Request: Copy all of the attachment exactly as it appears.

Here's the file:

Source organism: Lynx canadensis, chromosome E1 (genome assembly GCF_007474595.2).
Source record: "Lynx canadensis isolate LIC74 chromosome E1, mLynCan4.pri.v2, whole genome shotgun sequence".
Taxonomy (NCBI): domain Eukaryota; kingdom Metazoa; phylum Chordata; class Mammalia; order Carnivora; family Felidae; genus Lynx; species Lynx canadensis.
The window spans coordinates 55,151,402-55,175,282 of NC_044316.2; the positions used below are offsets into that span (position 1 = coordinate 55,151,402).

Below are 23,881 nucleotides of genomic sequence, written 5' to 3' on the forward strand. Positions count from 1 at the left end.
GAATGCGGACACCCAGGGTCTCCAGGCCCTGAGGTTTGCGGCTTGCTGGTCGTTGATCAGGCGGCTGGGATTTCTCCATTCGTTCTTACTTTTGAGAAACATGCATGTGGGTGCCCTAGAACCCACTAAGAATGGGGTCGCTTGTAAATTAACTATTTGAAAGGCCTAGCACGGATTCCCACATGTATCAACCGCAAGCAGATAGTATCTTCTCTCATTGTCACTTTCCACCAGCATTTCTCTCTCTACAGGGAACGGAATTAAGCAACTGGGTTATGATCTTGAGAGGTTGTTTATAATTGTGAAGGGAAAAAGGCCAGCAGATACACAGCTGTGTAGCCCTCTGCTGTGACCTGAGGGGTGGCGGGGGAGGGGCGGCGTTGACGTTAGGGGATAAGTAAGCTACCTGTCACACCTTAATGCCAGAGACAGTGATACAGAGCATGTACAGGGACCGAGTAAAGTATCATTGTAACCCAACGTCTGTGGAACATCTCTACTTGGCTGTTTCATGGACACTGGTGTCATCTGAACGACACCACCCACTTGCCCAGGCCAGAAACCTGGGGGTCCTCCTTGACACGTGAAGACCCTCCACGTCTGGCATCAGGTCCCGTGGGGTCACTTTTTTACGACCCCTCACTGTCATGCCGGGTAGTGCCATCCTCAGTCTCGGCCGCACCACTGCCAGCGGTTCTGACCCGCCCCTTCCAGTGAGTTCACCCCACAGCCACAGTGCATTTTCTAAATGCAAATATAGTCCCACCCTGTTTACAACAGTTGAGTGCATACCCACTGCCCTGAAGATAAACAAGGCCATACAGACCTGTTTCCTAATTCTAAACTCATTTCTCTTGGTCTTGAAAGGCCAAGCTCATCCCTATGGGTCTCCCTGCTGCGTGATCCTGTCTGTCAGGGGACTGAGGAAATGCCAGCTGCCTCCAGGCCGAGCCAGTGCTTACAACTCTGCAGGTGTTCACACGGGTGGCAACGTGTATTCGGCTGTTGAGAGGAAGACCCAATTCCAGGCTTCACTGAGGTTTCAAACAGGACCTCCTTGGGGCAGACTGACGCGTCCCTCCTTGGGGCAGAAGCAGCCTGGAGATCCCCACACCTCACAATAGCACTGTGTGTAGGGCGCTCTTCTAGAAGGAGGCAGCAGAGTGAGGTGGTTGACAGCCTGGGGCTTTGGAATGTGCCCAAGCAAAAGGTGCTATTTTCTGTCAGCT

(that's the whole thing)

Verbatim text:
Source organism: Lynx canadensis, chromosome E1 (genome assembly GCF_007474595.2).
Source record: "Lynx canadensis isolate LIC74 chromosome E1, mLynCan4.pri.v2, whole genome shotgun sequence".
Taxonomy (NCBI): domain Eukaryota; kingdom Metazoa; phylum Chordata; class Mammalia; order Carnivora; family Felidae; genus Lynx; species Lynx canadensis.
The window spans coordinates 55,151,402-55,175,282 of NC_044316.2; the positions used below are offsets into that span (position 1 = coordinate 55,151,402).

Below are 23,881 nucleotides of genomic sequence, written 5' to 3' on the forward strand. Positions count from 1 at the left end.
GAATGCGGACACCCAGGGTCTCCAGGCCCTGAGGTTTGCGGCTTGCTGGTCGTTGATCAGGCGGCTGGGATTTCTCCATTCGTTCTTACTTTTGAGAAACATGCATGTGGGTGCCCTAGAACCCACTAAGAATGGGGTCGCTTGTAAATTAACTATTTGAAAGGCCTAGCACGGATTCCCACATGTATCAACCGCAAGCAGATAGTATCTTCTCTCATTGTCACTTTCCACCAGCATTTCTCTCTCTACAGGGAACGGAATTAAGCAACTGGGTTATGATCTTGAGAGGTTGTTTATAATTGTGAAGGGAAAAAGGCCAGCAGATACACAGCTGTGTAGCCCTCTGCTGTGACCTGAGGGGTGGCGGGGGAGGGGCGGCGTTGACGTTAGGGGATAAGTAAGCTACCTGTCACACCTTAATGCCAGAGACAGTGATACAGAGCATGTACAGGGACCGAGTAAAGTATCATTGTAACCCAACGTCTGTGGAACATCTCTACTTGGCTGTTTCATGGACACTGGTGTCATCTGAACGACACCACCCACTTGCCCAGGCCAGAAACCTGGGGGTCCTCCTTGACACGTGAAGACCCTCCACGTCTGGCATCAGGTCCCGTGGGGTCACTTTTTTACGACCCCTCACTGTCATGCCGGGTAGTGCCATCCTCAGTCTCGGCCGCACCACTGCCAGCGGTTCTGACCCGCCCCTTCCAGTGAGTTCACCCCACAGCCACAGTGCATTTTCTAAATGCAAATATAGTCCCACCCTGTTTACAACAGTTGAGTGCATACCCACTGCCCTGAAGATAAACAAGGCCATACAGACCTGTTTCCTAATTCTAAACTCATTTCTCTTGGTCTTGAAAGGCCAAGCTCATCCCTATGGGTCTCCCTGCTGCGTGATCCTGTCTGTCAGGGGACTGAGGAAATGCCAGCTGCCTCCAGGCCGAGCCAGTGCTTACAACTCTGCAGGTGTTCACACGGGTGGCAACGTGTATTCGGCTGTTGAGAGGAAGACCCAATTCCAGGCTTCACTGAGGTTTCAAACAGGACCTCCTTGGGGCAGACTGACGCGTCCCTCCTTGGGGCAGAAGCAGCCTGGAGATCCCCACACCTCACAATAGCACTGTGTGTAGGGCGCTCTTCTAGAAGGAGGCAGCAGAGTGAGGTGGTTGACAGCCTGGGGCTTTGGAATGTGCCCAAGCAAAAGGTGCTATTTTCTGTCAGCT